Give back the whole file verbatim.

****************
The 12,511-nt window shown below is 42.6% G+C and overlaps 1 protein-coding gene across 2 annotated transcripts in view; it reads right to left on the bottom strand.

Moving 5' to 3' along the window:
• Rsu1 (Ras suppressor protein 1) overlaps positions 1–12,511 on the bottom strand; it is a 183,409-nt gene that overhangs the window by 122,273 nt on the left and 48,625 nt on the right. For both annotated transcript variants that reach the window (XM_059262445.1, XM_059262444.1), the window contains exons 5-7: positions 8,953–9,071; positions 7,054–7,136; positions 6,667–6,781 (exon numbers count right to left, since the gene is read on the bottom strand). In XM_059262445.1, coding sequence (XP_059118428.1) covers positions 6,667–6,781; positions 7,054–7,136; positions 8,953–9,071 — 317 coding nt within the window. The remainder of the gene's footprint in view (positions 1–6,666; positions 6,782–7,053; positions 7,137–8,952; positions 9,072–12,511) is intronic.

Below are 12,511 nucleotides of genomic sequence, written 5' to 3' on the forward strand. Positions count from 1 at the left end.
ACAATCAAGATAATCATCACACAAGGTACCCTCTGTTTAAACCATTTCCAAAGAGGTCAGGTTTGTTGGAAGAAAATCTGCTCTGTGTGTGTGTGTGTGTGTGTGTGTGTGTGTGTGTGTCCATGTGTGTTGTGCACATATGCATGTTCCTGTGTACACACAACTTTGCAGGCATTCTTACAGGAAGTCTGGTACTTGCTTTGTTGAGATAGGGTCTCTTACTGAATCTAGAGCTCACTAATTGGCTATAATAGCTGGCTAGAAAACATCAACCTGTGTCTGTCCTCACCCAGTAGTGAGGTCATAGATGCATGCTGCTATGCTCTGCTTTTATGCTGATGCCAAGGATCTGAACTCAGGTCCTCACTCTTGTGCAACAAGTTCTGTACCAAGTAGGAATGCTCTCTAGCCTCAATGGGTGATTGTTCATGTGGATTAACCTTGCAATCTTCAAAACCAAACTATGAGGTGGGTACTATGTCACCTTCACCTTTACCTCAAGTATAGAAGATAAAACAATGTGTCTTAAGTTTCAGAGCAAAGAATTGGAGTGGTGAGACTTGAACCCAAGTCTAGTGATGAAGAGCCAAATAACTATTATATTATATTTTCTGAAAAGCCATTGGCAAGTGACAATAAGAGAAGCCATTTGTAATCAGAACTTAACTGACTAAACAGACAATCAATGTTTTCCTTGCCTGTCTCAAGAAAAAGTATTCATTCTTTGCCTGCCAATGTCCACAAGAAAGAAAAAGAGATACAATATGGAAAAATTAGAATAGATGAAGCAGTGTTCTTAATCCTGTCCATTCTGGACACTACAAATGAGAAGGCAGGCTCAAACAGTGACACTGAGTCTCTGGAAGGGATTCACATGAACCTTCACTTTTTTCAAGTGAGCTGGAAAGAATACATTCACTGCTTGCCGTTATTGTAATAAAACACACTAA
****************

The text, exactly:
The 12,511-nt window shown below is 42.6% G+C and overlaps 1 protein-coding gene across 2 annotated transcripts in view; it reads right to left on the bottom strand.

Moving 5' to 3' along the window:
• Rsu1 (Ras suppressor protein 1) overlaps positions 1–12,511 on the bottom strand; it is a 183,409-nt gene that overhangs the window by 122,273 nt on the left and 48,625 nt on the right. For both annotated transcript variants that reach the window (XM_059262445.1, XM_059262444.1), the window contains exons 5-7: positions 8,953–9,071; positions 7,054–7,136; positions 6,667–6,781 (exon numbers count right to left, since the gene is read on the bottom strand). In XM_059262445.1, coding sequence (XP_059118428.1) covers positions 6,667–6,781; positions 7,054–7,136; positions 8,953–9,071 — 317 coding nt within the window. The remainder of the gene's footprint in view (positions 1–6,666; positions 6,782–7,053; positions 7,137–8,952; positions 9,072–12,511) is intronic.

Below are 12,511 nucleotides of genomic sequence, written 5' to 3' on the forward strand. Positions count from 1 at the left end.
ACAATCAAGATAATCATCACACAAGGTACCCTCTGTTTAAACCATTTCCAAAGAGGTCAGGTTTGTTGGAAGAAAATCTGCTCTGTGTGTGTGTGTGTGTGTGTGTGTGTGTGTGTGTGTCCATGTGTGTTGTGCACATATGCATGTTCCTGTGTACACACAACTTTGCAGGCATTCTTACAGGAAGTCTGGTACTTGCTTTGTTGAGATAGGGTCTCTTACTGAATCTAGAGCTCACTAATTGGCTATAATAGCTGGCTAGAAAACATCAACCTGTGTCTGTCCTCACCCAGTAGTGAGGTCATAGATGCATGCTGCTATGCTCTGCTTTTATGCTGATGCCAAGGATCTGAACTCAGGTCCTCACTCTTGTGCAACAAGTTCTGTACCAAGTAGGAATGCTCTCTAGCCTCAATGGGTGATTGTTCATGTGGATTAACCTTGCAATCTTCAAAACCAAACTATGAGGTGGGTACTATGTCACCTTCACCTTTACCTCAAGTATAGAAGATAAAACAATGTGTCTTAAGTTTCAGAGCAAAGAATTGGAGTGGTGAGACTTGAACCCAAGTCTAGTGATGAAGAGCCAAATAACTATTATATTATATTTTCTGAAAAGCCATTGGCAAGTGACAATAAGAGAAGCCATTTGTAATCAGAACTTAACTGACTAAACAGACAATCAATGTTTTCCTTGCCTGTCTCAAGAAAAAGTATTCATTCTTTGCCTGCCAATGTCCACAAGAAAGAAAAAGAGATACAATATGGAAAAATTAGAATAGATGAAGCAGTGTTCTTAATCCTGTCCATTCTGGACACTACAAATGAGAAGGCAGGCTCAAACAGTGACACTGAGTCTCTGGAAGGGATTCACATGAACCTTCACTTTTTTCAAGTGAGCTGGAAAGAATACATTCACTGCTTGCCGTTATTGTAATAAAACACACTAA